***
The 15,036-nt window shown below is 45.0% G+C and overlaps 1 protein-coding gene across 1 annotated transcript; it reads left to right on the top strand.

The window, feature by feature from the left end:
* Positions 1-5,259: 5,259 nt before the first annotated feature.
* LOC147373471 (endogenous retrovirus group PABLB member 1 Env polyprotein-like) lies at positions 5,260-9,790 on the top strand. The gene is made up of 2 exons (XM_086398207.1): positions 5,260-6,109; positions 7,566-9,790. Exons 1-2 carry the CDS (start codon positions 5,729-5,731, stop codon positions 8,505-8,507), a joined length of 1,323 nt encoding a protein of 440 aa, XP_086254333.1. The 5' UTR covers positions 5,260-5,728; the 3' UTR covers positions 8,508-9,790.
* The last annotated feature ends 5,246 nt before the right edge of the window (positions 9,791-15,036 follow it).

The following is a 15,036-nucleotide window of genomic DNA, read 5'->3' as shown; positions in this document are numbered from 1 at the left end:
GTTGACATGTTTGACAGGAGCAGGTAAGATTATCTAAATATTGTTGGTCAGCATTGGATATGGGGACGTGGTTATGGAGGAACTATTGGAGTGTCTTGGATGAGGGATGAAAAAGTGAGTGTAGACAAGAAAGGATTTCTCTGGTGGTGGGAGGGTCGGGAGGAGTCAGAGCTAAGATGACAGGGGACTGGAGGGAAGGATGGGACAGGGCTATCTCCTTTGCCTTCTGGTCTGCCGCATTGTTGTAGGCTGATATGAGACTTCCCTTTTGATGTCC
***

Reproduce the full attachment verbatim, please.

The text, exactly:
The 15,036-nt window shown below is 45.0% G+C and overlaps 1 protein-coding gene across 1 annotated transcript; it reads left to right on the top strand.

The window, feature by feature from the left end:
* Positions 1-5,259: 5,259 nt before the first annotated feature.
* LOC147373471 (endogenous retrovirus group PABLB member 1 Env polyprotein-like) lies at positions 5,260-9,790 on the top strand. The gene is made up of 2 exons (XM_086398207.1): positions 5,260-6,109; positions 7,566-9,790. Exons 1-2 carry the CDS (start codon positions 5,729-5,731, stop codon positions 8,505-8,507), a joined length of 1,323 nt encoding a protein of 440 aa, XP_086254333.1. The 5' UTR covers positions 5,260-5,728; the 3' UTR covers positions 8,508-9,790.
* The last annotated feature ends 5,246 nt before the right edge of the window (positions 9,791-15,036 follow it).

The following is a 15,036-nucleotide window of genomic DNA, read 5'->3' as shown; positions in this document are numbered from 1 at the left end:
GTTGACATGTTTGACAGGAGCAGGTAAGATTATCTAAATATTGTTGGTCAGCATTGGATATGGGGACGTGGTTATGGAGGAACTATTGGAGTGTCTTGGATGAGGGATGAAAAAGTGAGTGTAGACAAGAAAGGATTTCTCTGGTGGTGGGAGGGTCGGGAGGAGTCAGAGCTAAGATGACAGGGGACTGGAGGGAAGGATGGGACAGGGCTATCTCCTTTGCCTTCTGGTCTGCCGCATTGTTGTAGGCTGATATGAGACTTCCCTTTTGATGTCC